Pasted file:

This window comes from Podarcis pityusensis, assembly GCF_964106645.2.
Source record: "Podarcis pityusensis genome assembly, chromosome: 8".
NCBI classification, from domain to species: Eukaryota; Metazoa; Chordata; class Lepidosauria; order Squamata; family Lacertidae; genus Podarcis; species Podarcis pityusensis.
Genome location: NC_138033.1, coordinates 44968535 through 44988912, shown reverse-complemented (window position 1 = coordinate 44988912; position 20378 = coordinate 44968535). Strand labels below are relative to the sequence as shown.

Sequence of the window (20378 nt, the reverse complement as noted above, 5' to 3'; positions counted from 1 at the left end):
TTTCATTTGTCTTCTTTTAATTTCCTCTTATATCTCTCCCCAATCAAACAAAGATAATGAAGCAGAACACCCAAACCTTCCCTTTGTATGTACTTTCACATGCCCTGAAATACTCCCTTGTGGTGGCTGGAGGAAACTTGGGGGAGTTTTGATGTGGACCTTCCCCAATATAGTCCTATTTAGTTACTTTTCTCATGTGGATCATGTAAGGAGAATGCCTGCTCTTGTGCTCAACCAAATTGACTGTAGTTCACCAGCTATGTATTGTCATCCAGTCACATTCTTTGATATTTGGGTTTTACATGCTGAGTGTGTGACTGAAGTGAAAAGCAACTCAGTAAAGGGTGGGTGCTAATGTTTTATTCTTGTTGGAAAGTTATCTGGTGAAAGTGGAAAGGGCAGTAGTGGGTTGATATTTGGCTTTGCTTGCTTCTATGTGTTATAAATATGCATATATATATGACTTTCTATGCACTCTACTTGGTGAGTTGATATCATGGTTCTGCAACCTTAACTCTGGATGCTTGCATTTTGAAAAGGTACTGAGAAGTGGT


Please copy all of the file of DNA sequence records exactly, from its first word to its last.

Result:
This window comes from Podarcis pityusensis, assembly GCF_964106645.2.
Source record: "Podarcis pityusensis genome assembly, chromosome: 8".
NCBI classification, from domain to species: Eukaryota; Metazoa; Chordata; class Lepidosauria; order Squamata; family Lacertidae; genus Podarcis; species Podarcis pityusensis.
Genome location: NC_138033.1, coordinates 44968535 through 44988912, shown reverse-complemented (window position 1 = coordinate 44988912; position 20378 = coordinate 44968535). Strand labels below are relative to the sequence as shown.

Sequence of the window (20378 nt, the reverse complement as noted above, 5' to 3'; positions counted from 1 at the left end):
TTTCATTTGTCTTCTTTTAATTTCCTCTTATATCTCTCCCCAATCAAACAAAGATAATGAAGCAGAACACCCAAACCTTCCCTTTGTATGTACTTTCACATGCCCTGAAATACTCCCTTGTGGTGGCTGGAGGAAACTTGGGGGAGTTTTGATGTGGACCTTCCCCAATATAGTCCTATTTAGTTACTTTTCTCATGTGGATCATGTAAGGAGAATGCCTGCTCTTGTGCTCAACCAAATTGACTGTAGTTCACCAGCTATGTATTGTCATCCAGTCACATTCTTTGATATTTGGGTTTTACATGCTGAGTGTGTGACTGAAGTGAAAAGCAACTCAGTAAAGGGTGGGTGCTAATGTTTTATTCTTGTTGGAAAGTTATCTGGTGAAAGTGGAAAGGGCAGTAGTGGGTTGATATTTGGCTTTGCTTGCTTCTATGTGTTATAAATATGCATATATATATGACTTTCTATGCACTCTACTTGGTGAGTTGATATCATGGTTCTGCAACCTTAACTCTGGATGCTTGCATTTTGAAAAGGTACTGAGAAGTGGT